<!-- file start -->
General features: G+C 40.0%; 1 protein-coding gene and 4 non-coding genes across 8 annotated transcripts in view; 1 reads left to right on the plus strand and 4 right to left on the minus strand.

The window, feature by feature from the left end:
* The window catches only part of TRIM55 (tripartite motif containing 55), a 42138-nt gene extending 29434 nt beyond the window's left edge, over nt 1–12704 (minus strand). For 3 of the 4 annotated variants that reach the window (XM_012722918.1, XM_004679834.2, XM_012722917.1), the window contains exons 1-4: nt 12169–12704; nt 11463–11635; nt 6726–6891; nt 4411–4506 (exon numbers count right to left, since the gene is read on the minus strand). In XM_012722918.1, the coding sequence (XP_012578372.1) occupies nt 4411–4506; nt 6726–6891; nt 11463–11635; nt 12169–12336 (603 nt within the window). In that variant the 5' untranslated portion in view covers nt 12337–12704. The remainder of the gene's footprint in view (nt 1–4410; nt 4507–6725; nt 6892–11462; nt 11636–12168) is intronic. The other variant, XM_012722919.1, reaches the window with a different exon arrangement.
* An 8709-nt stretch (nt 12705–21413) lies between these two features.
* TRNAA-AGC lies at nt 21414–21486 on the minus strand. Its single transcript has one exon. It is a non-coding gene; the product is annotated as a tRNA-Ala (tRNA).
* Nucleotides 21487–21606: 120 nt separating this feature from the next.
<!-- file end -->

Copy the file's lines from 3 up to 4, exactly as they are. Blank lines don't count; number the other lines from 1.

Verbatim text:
* The window catches only part of TRIM55 (tripartite motif containing 55), a 42138-nt gene extending 29434 nt beyond the window's left edge, over nt 1–12704 (minus strand). For 3 of the 4 annotated variants that reach the window (XM_012722918.1, XM_004679834.2, XM_012722917.1), the window contains exons 1-4: nt 12169–12704; nt 11463–11635; nt 6726–6891; nt 4411–4506 (exon numbers count right to left, since the gene is read on the minus strand). In XM_012722918.1, the coding sequence (XP_012578372.1) occupies nt 4411–4506; nt 6726–6891; nt 11463–11635; nt 12169–12336 (603 nt within the window). In that variant the 5' untranslated portion in view covers nt 12337–12704. The remainder of the gene's footprint in view (nt 1–4410; nt 4507–6725; nt 6892–11462; nt 11636–12168) is intronic. The other variant, XM_012722919.1, reaches the window with a different exon arrangement.
* An 8709-nt stretch (nt 12705–21413) lies between these two features.